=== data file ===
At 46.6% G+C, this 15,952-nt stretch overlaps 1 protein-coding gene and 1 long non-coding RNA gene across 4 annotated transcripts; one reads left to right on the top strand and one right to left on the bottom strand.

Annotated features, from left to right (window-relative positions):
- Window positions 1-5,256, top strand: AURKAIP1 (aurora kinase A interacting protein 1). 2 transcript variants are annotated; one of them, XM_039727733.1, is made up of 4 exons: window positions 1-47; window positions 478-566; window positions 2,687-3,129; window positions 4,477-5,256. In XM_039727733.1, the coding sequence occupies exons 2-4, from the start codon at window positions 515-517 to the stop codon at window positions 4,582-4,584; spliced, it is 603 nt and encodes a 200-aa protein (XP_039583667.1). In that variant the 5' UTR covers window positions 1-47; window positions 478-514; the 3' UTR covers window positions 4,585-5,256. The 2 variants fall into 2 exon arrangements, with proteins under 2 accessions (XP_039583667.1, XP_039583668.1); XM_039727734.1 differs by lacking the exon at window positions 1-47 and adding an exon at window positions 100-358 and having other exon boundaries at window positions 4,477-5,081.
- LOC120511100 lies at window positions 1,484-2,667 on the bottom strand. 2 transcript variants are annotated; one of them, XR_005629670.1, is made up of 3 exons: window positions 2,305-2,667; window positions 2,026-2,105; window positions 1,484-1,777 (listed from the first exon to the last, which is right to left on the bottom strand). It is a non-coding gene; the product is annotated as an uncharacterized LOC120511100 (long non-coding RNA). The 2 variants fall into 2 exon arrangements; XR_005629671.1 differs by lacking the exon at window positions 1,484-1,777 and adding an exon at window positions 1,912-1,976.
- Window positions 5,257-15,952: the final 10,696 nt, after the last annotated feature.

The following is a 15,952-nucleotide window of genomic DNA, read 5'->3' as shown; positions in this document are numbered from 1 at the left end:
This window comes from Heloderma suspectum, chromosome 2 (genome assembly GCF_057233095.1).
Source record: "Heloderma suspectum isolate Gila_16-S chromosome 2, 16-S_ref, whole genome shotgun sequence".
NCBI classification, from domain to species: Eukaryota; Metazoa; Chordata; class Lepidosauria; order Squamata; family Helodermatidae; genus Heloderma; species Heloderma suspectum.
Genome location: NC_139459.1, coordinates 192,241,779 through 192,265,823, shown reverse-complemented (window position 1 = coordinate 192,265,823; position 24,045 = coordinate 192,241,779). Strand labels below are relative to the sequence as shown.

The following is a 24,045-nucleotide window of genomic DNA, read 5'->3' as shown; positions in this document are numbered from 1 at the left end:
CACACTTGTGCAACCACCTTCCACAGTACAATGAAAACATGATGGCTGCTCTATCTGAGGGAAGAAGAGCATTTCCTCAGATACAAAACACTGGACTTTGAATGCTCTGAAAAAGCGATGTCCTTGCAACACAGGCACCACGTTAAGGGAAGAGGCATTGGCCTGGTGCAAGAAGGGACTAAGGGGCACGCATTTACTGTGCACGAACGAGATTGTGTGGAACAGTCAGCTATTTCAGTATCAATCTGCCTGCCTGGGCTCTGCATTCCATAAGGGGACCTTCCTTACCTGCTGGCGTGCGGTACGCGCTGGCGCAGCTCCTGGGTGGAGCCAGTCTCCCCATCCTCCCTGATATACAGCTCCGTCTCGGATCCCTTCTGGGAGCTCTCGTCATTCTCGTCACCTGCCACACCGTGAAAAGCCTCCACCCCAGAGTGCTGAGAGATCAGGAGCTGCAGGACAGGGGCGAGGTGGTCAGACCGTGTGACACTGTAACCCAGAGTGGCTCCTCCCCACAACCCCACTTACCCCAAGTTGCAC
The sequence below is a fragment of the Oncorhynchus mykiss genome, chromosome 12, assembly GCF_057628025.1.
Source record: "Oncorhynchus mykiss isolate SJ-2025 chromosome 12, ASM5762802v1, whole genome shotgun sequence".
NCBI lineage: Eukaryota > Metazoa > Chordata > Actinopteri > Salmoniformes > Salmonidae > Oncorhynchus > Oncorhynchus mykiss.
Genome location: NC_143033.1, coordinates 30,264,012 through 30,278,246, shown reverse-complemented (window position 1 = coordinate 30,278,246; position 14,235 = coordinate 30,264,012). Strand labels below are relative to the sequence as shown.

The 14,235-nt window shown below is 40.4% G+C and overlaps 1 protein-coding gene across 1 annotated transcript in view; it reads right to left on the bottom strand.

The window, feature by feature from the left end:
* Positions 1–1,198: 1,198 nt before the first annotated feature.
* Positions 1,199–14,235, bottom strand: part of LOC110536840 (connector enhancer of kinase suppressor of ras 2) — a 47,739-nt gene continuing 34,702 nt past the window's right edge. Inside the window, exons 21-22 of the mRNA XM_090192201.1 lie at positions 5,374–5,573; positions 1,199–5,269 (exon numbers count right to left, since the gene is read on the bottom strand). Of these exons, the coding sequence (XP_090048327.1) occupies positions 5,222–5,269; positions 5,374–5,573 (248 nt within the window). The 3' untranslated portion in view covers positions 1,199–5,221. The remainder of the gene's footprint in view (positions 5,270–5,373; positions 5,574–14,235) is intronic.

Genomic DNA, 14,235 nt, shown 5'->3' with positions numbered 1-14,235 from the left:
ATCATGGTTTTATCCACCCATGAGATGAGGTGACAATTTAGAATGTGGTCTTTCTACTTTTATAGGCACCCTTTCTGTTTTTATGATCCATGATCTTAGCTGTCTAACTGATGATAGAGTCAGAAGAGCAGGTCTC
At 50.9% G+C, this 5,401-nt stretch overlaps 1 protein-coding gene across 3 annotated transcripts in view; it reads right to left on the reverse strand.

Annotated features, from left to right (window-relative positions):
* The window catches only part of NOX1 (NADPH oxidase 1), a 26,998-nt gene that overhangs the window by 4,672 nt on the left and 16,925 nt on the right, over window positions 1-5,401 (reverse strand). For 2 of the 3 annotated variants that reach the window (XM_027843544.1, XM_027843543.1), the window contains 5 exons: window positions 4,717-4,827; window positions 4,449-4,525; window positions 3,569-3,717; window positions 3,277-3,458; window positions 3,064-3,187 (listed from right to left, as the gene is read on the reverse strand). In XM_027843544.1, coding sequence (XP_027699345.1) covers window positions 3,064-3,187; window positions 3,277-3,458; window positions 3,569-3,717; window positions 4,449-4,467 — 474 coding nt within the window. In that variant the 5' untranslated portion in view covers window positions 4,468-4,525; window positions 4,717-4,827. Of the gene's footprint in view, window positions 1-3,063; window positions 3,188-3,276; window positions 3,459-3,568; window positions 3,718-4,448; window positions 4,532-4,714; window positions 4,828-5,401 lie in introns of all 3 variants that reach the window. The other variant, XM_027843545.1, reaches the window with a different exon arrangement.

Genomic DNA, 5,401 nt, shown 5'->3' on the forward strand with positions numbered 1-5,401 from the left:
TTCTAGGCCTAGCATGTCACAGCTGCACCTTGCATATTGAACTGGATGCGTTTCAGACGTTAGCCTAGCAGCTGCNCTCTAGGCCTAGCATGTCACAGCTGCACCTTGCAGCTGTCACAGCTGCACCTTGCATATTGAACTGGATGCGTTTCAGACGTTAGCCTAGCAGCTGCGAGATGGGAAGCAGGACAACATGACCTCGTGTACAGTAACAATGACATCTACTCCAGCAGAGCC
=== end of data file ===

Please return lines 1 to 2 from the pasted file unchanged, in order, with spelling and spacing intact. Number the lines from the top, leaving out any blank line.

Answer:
At 46.6% G+C, this 15,952-nt stretch overlaps 1 protein-coding gene and 1 long non-coding RNA gene across 4 annotated transcripts; one reads left to right on the top strand and one right to left on the bottom strand.

Annotated features, from left to right (window-relative positions):